DJI’s new Mavic 3 features two cameras and nearly every feature imaginable

As expected, it's pricey

DJI, which just released a new action camera and a 4D cinema camera, is back again with a new flagship Mavic 3 drone that’s just as impressive as the other devices the company launched this year.

While I’ve only taken the Mavic 3 out for a quick flight twice so far, the excellent pictures and videos it’s capable of shooting have me excited. I’ll also mention that the drone is very fast once it’s up in the sky, and of course, you’ll need a basic drone license to fly it legally in Canada.

Before getting too deep into the Mavic 3’s specs, I’ll mention there are two versions of the drone and three buying options. The top of the line Cini version includes a better controller, 15km range, compatibility with Apple’s ProRes 422 HQ codec and features 1TB of internal storage. On the other hand, the regular Mavic 3 offers 8GB of internal storage, a more standard controller, and only shoots D-Log.

I’ve been testing the ‘Fly More’ bundle, which includes the basic Mavic 3 + controller and features a surprisingly custom carrying bag, four ND filters for flying during the day, two extra batteries and a battery charging station. If you plan to fly for more than the 46-minutes, I’d recommend stepping up to this bundle since the extras are pretty useful.

The main draw with the Mavic 3 is its new 4/3 CMOS camera sensor. In my brief tests so far, the drone is capable of capturing very impressive images and video. That said, I’m coming from the Mavic Mini 2, so if you already own a Mavic 2 or an Air 2S, you might not feel the need to upgrade it as much. The main lens is the equivalent to a 24mm full-frame lens on standard DSLR and can shoot in full 12-bit RAW to capture the maximum amount of colours. It can also record in 5.7k at 50fps or 4k at 120fps. That said, all of the test footage (seen above) is shot at regular speed 30fps.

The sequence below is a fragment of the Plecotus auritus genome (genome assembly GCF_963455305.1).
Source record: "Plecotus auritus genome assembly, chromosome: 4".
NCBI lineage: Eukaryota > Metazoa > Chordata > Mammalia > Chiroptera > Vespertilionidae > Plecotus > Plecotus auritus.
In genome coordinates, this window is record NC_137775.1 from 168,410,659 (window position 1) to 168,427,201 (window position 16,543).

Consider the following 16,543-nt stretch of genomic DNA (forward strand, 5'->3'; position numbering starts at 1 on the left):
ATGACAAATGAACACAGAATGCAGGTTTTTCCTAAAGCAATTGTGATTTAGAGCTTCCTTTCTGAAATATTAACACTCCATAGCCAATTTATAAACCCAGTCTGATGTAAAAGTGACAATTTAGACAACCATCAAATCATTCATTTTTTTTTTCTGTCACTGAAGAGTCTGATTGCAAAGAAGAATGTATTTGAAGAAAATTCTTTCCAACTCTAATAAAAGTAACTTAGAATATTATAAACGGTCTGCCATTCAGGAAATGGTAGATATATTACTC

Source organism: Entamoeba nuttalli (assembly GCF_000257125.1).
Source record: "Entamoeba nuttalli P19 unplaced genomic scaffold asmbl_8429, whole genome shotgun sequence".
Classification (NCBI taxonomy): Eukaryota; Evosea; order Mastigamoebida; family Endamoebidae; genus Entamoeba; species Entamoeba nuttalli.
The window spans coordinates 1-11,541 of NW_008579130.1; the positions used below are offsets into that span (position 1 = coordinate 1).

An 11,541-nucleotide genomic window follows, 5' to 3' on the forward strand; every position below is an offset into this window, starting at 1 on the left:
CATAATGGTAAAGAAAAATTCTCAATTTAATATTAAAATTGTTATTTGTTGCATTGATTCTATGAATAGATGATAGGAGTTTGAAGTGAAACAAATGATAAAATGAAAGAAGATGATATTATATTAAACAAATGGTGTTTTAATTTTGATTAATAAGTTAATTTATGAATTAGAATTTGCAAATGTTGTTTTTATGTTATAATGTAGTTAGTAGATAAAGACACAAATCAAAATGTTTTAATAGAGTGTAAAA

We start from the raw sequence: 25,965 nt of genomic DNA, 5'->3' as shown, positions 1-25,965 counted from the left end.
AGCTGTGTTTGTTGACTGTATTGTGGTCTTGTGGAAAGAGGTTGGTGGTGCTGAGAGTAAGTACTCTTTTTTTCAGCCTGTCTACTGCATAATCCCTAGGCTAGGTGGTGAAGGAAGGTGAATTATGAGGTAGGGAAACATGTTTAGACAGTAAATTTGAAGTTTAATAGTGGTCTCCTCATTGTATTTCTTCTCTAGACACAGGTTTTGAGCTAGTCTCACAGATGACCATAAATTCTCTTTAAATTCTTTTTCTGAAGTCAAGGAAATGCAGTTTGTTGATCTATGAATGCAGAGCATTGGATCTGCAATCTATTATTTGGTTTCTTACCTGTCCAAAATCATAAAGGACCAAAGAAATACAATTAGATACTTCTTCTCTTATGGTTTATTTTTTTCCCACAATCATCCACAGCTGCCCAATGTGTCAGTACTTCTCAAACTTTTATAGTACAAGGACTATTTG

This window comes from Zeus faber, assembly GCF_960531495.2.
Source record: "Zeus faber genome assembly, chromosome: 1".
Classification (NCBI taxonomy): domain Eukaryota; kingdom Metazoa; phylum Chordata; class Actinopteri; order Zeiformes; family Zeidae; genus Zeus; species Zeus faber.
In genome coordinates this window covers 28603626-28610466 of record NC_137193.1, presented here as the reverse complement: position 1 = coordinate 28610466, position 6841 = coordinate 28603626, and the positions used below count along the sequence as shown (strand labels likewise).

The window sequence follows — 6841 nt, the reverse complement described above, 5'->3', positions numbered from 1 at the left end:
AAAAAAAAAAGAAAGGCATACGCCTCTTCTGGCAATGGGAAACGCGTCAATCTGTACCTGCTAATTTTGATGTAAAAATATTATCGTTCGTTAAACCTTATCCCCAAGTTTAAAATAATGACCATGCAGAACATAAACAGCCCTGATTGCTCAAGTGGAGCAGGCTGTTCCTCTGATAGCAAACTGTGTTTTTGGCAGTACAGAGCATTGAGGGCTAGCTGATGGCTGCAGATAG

This image has been cropped in 2x.

Like OnePlus, DJI has partnered with Hasselblad to bring the legacy camera maker’s famous colour science to the drone. This means that if you’re shooting with the standard picture profile, the colours will still look punchy and accurate. This is how the demo video above was filmed.

To make the drone easier to fly, DJI has loaded it with sensors that provide better obstacle avoidance and object tracking. However, the tracking feature isn’t available yet and will release in January. This version is able to track the user on more x/y/z planes and can use obstacle avoidance sensors to track the object when it moves out of the main camera’s frame. This could be the real draw of the Mavic 3 given it allows solo filmmakers to shoot video of themselves with ease.

All of the other DJI tricks and modes from previous drones are included in the Mavic 3 as well. The standard bundle costs $2,699 CAD). The Fly More combo is $3,639 CAD and the Cine package rings in at $6,049 CAD.

Update 05/11/2021: updated with Canadian pricing from Best Buy. Thanks, @sachinbahal!

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